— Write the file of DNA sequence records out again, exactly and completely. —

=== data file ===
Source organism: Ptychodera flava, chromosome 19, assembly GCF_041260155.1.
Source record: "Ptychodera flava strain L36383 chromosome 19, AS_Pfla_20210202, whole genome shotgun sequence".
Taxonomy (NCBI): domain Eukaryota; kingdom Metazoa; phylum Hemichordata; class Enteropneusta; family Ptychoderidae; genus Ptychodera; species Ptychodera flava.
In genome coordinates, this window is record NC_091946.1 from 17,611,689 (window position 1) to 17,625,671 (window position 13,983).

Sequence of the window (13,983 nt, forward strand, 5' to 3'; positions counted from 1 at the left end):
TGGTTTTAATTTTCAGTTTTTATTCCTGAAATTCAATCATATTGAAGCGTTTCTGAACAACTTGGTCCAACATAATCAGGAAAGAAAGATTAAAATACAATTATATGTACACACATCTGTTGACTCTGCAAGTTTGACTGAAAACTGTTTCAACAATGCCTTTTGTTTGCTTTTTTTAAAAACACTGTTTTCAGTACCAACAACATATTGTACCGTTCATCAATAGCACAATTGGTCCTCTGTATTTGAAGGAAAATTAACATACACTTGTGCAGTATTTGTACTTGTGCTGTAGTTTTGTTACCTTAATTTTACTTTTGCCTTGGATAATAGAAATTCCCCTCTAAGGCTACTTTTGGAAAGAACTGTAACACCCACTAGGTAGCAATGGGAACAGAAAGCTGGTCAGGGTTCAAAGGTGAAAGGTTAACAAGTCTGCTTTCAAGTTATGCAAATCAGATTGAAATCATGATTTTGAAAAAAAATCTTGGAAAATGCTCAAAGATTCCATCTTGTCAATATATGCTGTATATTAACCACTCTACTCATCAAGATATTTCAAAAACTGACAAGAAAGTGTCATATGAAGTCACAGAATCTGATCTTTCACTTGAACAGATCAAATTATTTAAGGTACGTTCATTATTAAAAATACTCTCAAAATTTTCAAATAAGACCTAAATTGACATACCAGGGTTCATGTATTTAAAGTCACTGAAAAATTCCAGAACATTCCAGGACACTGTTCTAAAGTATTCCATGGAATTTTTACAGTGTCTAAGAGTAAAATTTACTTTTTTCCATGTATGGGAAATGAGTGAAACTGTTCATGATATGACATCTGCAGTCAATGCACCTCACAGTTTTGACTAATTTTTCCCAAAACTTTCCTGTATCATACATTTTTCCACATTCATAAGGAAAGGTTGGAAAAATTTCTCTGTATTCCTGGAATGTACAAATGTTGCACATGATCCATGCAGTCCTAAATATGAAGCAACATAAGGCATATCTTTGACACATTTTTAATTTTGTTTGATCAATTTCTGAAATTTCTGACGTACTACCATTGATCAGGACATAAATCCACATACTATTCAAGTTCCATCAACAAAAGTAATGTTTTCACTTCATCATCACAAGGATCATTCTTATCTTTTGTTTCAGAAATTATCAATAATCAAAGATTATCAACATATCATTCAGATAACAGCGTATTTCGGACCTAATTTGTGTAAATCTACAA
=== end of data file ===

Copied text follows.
Source organism: Ptychodera flava, chromosome 19, assembly GCF_041260155.1.
Source record: "Ptychodera flava strain L36383 chromosome 19, AS_Pfla_20210202, whole genome shotgun sequence".
Taxonomy (NCBI): domain Eukaryota; kingdom Metazoa; phylum Hemichordata; class Enteropneusta; family Ptychoderidae; genus Ptychodera; species Ptychodera flava.
In genome coordinates, this window is record NC_091946.1 from 17,611,689 (window position 1) to 17,625,671 (window position 13,983).

Sequence of the window (13,983 nt, forward strand, 5' to 3'; positions counted from 1 at the left end):
TGGTTTTAATTTTCAGTTTTTATTCCTGAAATTCAATCATATTGAAGCGTTTCTGAACAACTTGGTCCAACATAATCAGGAAAGAAAGATTAAAATACAATTATATGTACACACATCTGTTGACTCTGCAAGTTTGACTGAAAACTGTTTCAACAATGCCTTTTGTTTGCTTTTTTTAAAAACACTGTTTTCAGTACCAACAACATATTGTACCGTTCATCAATAGCACAATTGGTCCTCTGTATTTGAAGGAAAATTAACATACACTTGTGCAGTATTTGTACTTGTGCTGTAGTTTTGTTACCTTAATTTTACTTTTGCCTTGGATAATAGAAATTCCCCTCTAAGGCTACTTTTGGAAAGAACTGTAACACCCACTAGGTAGCAATGGGAACAGAAAGCTGGTCAGGGTTCAAAGGTGAAAGGTTAACAAGTCTGCTTTCAAGTTATGCAAATCAGATTGAAATCATGATTTTGAAAAAAAATCTTGGAAAATGCTCAAAGATTCCATCTTGTCAATATATGCTGTATATTAACCACTCTACTCATCAAGATATTTCAAAAACTGACAAGAAAGTGTCATATGAAGTCACAGAATCTGATCTTTCACTTGAACAGATCAAATTATTTAAGGTACGTTCATTATTAAAAATACTCTCAAAATTTTCAAATAAGACCTAAATTGACATACCAGGGTTCATGTATTTAAAGTCACTGAAAAATTCCAGAACATTCCAGGACACTGTTCTAAAGTATTCCATGGAATTTTTACAGTGTCTAAGAGTAAAATTTACTTTTTTCCATGTATGGGAAATGAGTGAAACTGTTCATGATATGACATCTGCAGTCAATGCACCTCACAGTTTTGACTAATTTTTCCCAAAACTTTCCTGTATCATACATTTTTCCACATTCATAAGGAAAGGTTGGAAAAATTTCTCTGTATTCCTGGAATGTACAAATGTTGCACATGATCCATGCAGTCCTAAATATGAAGCAACATAAGGCATATCTTTGACACATTTTTAATTTTGTTTGATCAATTTCTGAAATTTCTGACGTACTACCATTGATCAGGACATAAATCCACATACTATTCAAGTTCCATCAACAAAAGTAATGTTTTCACTTCATCATCACAAGGATCATTCTTATCTTTTGTTTCAGAAATTATCAATAATCAAAGATTATCAACATATCATTCAGATAACAGCGTATTTCGGACCTAATTTGTGTAAATCTACAA